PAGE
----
Asian editorial excerpts.TOKYO, Sept. 15 Kyodo
Selected editorial excerpts from the Asia-Pacific press:
CAUGHT OFF GUARD (Korea Times, Seoul)
Is Seoul ready for drawn-out battle over Dokdo?
The Japanese government's advertisement in local newspapers claiming sovereignty over Dokdo signifies the diplomatic battle over the rocky islets has entered round two.
Tokyo's move, which came just two days after President Lee Myung-bak
Lee Myung-bak (Korean: 이명박, Hanja: 李明博, born December 19, 1941 in Hirano, Osaka, Osaka, Japan) is a former mayor of Seoul, the Republic of Korea and and Prime Minister Yoshihiko Noda exchanged a handshake of truce in Russia, seems to have caught Seoul off guard. If so, however, Lee and his aides know neither Japan nor what this issue means to that country. There is nothing surprising about such an act except that it came earlier than expected.
Foreign Minister Kim Sung-hwan says although Korea will cooperate with Japan on most matters of mutual concern, it wouldn't budge an inch on historical and territorial issues. His Japanese counterpart will say so, too, if he hasn't already. Tokyo's next step will be to bring this case to the International Court of Justice despite opposition from Seoul.
This is a battle that Seoul has to fight -- wisely. Minister Kim said Seoul would also carry its own ads in Japanese papers. But this will just be a waste of money. He only has to imagine how Koreans would respond if the Japanese government publishes its assertions in Korean papers.
The money will have been far better spent if it is aimed at awakening Japan's intellectuals and conscientious citizens into how their regressive political leaders isolate the island country from the rest of Asia, as their militarist ancestors did 75 years ago. Such a job can be done far more effectively through private group meetings than through a nationwide PR blitz, which will only provoke radicals and instigate To incite, stimulate, or induce into action; goad into an unlawful or bad action, such as a crime.
The term instigate is used synonymously with abet, which is the intentional encouragement or aid of another individual in committing a crime. the general public. It is important to persuade the majority of Japanese to drop this issue out of cool-headed judgment than to try to win them over.
Korean officials say, correctly, there will be no ICJ ICJ
International Court of Justice hearings as long as Seoul refuses to be a party. But Tokyo will talk to the international community it is because Seoul has no confidence to win, because, as their ads say, Korea has only vague references in literature but no hard evidence. That will leave a terrible PR effect on Korea. Seoul must prove it won't - not can't - go to ICJ, by securing sufficient and decisive historical materials and evidence.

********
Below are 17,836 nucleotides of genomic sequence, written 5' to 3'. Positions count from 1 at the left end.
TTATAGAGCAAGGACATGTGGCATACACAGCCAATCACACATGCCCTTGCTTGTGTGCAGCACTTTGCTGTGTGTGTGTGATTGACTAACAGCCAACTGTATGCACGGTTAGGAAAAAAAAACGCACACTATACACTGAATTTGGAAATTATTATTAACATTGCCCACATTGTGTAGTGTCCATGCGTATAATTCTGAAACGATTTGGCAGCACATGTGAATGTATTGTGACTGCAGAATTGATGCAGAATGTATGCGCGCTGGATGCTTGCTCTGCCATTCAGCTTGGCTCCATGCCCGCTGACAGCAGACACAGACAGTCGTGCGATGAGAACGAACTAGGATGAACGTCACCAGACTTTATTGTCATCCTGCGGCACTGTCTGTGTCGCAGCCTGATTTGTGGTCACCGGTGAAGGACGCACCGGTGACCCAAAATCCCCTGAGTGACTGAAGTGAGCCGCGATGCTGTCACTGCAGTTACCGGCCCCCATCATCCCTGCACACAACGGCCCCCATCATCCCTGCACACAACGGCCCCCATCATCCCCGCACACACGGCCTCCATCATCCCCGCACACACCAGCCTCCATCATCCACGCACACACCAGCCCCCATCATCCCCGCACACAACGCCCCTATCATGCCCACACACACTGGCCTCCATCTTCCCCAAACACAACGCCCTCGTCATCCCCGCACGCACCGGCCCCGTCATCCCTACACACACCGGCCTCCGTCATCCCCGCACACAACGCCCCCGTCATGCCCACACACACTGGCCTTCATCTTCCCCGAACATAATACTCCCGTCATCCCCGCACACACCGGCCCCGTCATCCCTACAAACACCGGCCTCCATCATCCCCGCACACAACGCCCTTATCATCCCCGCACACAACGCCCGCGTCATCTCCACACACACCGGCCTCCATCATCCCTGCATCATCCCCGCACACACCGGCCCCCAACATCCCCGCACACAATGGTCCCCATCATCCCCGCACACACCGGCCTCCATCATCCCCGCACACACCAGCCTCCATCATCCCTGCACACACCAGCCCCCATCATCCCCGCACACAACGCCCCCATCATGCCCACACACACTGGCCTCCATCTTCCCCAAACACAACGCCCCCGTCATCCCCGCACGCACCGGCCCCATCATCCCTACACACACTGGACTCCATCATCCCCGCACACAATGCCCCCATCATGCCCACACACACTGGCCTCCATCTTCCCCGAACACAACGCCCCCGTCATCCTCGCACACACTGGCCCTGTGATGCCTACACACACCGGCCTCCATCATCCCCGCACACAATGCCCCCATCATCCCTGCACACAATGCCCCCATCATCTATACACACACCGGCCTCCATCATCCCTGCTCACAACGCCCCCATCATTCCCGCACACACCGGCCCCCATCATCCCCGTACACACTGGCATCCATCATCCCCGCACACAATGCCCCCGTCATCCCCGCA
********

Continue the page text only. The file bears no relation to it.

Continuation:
A far better way is to shift the nature of dispute from a territorial to historical one, which it actually is, like most other East Asian disputes. Most objective historians agree that Japan annexed Dokdo amid the Russo-Japanese war in 1905 as a preliminary step to colonize col·o·nize
v. col·o·nized, col·o·niz·ing, col·o·niz·es
1. To form or establish a colony or colonies in.
2. To migrate to and settle in; occupy as a colony.
3. the entire Korean Peninsula, invade China and later Southeast Asia. The tiny outcroppings are symbolic of where Japanese Imperialism revealed its true character in earnest. Hence their desperate struggle not to admit Korea's sovereignty.
Nor will it be of much help for Seoul, or private Korean groups, to set up Dokdo ad screens abroad to win the sympathy of foreigners, which can even backfire by leading them to suspect Korea's lack of confidence about its sovereignty.
Rather, Seoul needs to remind global villagers of how the messy post-WW II readjustment of East Asia East Asia
A region of Asia coextensive with the Far East.
East Asian adj. & n. by the Cold War-conscious U.S. victors has left a barrage of territorial disputes in this part of the world, as Great Britain did to the Middle East. Given such an element of "original sin," it is all the more difficult for Koreans to understand America's double-standards in Northeast Asia: Washington takes the side of Japan over China in the dispute over the Senkaku islands presumably pre·sum·a·ble
That can be presumed or taken for granted; reasonable as a supposition: presumable causes of the disaster. under the pretext of Tokyo's effective control, but does not do the same for Korea in the Dokdo issue.
The U.S. has long regarded and used Japan as its East Asian beachhead beach·head
1. A position on an enemy shoreline captured by troops in advance of an invading force.
2. A first achievement that opens the way for further developments; a foothold: to contain Russia or China. But any of the three countries have been and will be a potential threat to the U.S. The only country that is large enough to serve as an effective buffer but not enough to pose a threat to America will be a reunified Korea. We hope the next President will have precisely this long-term diplomatic vision.